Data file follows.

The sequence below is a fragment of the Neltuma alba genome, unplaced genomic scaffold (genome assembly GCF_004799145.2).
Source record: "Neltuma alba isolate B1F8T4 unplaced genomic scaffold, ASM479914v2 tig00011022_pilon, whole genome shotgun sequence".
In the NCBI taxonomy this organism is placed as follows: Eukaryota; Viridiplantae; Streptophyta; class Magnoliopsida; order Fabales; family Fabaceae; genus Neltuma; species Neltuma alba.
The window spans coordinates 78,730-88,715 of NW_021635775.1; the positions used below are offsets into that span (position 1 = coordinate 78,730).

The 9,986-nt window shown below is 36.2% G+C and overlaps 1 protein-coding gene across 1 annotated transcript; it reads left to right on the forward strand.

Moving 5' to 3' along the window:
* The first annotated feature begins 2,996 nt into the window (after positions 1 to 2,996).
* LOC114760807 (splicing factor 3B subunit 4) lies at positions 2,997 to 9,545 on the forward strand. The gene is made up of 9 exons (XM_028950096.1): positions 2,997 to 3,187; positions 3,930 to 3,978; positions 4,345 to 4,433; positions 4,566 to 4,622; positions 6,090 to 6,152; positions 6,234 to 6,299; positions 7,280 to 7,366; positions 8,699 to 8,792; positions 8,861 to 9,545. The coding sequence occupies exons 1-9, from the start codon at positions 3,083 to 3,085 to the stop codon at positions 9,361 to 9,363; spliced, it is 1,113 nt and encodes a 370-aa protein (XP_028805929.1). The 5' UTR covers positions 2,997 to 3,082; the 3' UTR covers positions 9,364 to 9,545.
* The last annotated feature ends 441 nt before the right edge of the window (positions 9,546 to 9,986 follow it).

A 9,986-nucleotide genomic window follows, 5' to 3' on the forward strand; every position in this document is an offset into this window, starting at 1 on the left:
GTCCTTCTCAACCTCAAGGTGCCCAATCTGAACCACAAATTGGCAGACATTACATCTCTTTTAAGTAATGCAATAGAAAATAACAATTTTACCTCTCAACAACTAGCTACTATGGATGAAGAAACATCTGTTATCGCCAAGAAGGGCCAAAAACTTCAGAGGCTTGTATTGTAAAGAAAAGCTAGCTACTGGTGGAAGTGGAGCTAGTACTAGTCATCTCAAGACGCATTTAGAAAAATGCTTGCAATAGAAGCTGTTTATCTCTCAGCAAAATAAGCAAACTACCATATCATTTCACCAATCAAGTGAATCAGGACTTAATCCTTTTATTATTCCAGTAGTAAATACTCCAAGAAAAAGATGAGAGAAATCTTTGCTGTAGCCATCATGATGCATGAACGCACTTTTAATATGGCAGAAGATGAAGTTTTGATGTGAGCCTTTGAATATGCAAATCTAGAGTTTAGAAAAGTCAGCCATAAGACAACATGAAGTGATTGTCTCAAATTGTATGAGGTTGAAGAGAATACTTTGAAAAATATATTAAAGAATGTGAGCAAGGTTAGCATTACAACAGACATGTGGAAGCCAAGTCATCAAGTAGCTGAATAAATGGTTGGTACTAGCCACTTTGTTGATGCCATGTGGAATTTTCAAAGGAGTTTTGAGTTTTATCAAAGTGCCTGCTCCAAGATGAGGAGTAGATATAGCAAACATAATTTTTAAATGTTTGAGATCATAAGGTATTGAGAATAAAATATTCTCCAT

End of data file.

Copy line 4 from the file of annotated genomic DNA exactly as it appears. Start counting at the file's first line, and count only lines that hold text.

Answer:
The window spans coordinates 78,730-88,715 of NW_021635775.1; the positions used below are offsets into that span (position 1 = coordinate 78,730).